This week, I decided to go with an afterword instead of an intro. (Hint – read the story in the voice of Jim Backus)
Quincy squinted at the sign above the door. “Here we are, Bus Depot. Well, hello my dear, you must be Alexandria. I hope you haven’t been waiting long.”
He grasped her hand. “My goodness, you’re frozen stiff. The long trip from Russia must have been horrible.
“What a beautiful dress. Do all mail order brides come packaged for the wedding?”
“Oh, you’re shy. I understand. Let’s find a quite restaurant and get acquainted over lunch.” Quincy slipped his arm around her waist and escorted her to the door.
“Hey Gramps, come back with my mannequin!”
A few years back, I noticed a change in the world. Tree leaves lost their shapes and morphed into green blobs. The people who make street signs and highway markers began using a new font called “fuzzy” which made the letters run together into an illegible mess. Even friends and family members became to lose their harsh edges and take on a smooth, soft appearance.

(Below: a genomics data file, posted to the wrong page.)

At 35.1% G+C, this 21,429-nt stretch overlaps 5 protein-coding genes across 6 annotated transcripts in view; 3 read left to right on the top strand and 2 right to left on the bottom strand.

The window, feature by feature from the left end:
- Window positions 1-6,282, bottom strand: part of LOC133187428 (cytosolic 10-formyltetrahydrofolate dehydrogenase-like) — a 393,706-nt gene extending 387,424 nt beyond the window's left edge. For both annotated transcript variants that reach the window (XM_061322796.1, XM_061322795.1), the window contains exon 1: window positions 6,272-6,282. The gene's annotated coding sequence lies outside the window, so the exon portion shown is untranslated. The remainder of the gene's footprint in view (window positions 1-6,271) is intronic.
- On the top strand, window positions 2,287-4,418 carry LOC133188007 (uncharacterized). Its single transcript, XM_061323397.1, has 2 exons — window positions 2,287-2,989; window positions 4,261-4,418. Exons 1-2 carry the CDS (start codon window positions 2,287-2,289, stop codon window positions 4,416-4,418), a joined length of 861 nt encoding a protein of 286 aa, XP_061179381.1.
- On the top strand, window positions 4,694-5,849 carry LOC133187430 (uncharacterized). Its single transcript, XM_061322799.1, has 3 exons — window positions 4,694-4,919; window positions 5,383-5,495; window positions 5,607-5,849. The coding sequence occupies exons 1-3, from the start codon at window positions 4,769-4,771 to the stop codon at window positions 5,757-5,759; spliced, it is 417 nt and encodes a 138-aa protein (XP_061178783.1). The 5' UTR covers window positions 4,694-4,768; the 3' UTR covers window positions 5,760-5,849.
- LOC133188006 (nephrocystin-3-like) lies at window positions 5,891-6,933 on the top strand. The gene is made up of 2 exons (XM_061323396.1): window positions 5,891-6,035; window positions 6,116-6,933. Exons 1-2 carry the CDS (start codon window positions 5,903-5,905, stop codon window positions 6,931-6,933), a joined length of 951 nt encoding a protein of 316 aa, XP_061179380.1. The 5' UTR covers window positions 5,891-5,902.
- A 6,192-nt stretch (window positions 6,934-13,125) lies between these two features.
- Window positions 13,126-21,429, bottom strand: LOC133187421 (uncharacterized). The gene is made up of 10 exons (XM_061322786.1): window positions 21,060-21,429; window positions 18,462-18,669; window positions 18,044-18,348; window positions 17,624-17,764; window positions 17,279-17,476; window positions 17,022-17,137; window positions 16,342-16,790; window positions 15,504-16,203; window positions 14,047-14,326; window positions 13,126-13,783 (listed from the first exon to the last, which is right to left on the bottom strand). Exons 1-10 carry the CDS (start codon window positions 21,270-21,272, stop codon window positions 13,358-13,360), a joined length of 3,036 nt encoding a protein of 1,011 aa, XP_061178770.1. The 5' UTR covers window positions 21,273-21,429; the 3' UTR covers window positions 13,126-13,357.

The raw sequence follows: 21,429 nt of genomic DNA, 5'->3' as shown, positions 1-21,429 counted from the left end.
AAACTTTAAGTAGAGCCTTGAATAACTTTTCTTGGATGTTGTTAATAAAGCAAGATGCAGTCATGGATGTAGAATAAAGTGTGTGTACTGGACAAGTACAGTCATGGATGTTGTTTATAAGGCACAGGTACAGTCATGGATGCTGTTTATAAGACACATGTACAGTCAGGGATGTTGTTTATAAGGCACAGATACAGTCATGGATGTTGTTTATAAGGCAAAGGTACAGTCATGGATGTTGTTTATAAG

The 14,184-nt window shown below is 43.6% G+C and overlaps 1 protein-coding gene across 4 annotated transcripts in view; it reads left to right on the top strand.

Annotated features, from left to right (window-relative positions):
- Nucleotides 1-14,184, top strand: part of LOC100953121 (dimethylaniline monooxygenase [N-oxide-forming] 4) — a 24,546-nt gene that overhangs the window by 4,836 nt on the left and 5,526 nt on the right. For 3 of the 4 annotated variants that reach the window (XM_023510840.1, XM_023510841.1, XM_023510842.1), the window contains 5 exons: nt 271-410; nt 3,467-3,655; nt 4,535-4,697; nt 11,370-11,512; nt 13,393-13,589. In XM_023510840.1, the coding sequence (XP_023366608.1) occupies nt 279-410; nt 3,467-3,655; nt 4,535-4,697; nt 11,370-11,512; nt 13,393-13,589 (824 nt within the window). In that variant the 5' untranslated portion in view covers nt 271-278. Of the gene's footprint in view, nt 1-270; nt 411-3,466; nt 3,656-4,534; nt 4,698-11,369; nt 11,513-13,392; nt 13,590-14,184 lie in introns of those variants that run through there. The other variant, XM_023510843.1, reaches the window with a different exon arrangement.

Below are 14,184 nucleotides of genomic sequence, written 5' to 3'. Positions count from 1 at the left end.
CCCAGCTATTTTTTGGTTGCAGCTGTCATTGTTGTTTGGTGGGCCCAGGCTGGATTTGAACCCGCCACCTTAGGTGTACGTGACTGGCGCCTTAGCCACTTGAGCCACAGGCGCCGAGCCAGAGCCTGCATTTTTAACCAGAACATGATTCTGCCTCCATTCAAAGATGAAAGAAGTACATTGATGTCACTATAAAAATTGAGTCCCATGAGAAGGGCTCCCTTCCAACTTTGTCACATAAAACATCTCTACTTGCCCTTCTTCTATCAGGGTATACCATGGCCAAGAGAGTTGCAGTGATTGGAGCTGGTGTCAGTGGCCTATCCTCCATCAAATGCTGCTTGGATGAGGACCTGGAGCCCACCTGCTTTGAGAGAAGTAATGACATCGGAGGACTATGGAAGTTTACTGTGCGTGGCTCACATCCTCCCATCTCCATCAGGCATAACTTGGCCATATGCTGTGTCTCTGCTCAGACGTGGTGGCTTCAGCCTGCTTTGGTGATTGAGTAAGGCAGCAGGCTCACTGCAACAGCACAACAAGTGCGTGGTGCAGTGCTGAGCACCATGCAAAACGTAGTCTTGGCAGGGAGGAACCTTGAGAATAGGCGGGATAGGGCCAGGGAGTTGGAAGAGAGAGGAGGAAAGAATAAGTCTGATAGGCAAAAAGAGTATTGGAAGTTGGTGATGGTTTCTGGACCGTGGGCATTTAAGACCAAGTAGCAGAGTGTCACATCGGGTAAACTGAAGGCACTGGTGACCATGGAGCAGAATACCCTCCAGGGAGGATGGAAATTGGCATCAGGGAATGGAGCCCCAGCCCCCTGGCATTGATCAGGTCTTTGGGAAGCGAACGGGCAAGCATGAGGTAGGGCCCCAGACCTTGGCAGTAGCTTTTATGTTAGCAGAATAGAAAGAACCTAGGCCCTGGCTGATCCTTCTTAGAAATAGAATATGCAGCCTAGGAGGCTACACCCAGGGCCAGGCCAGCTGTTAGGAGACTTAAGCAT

I was hesitant to say anything, but assumed it had something to do with global warming.
Then, a few months ago, I went in for an eye exam. After forcing me to guess at various letters from the alphabet, the optician led me to the front door and asked me to hold a glass lens in front of each eye. Evidently, during my exam, someone changed the street signs, for now they were clearly legible from two hundred yards away. They even went to all the trouble to put individual leaves on every tree. Everything was in high-definition.
This experience reminded me of a cartoon character from the sixties named Mr. Magoo. He was an extremely near-sighted gentleman who often mistook parking meters for people and was known to strike up conversations with a variety of inanimate objects (like some of my writer friends).
If you are new to Friday Flash Fiction, the Executive Director of our Cartoon Camp is Hanna Barbera Wisoff-Fields. To learn how to participate in this exercise of madness, head over to her blog for step-by-step instructions. To read stories from other authors visit the FFF Hollywood Squares Authors Block .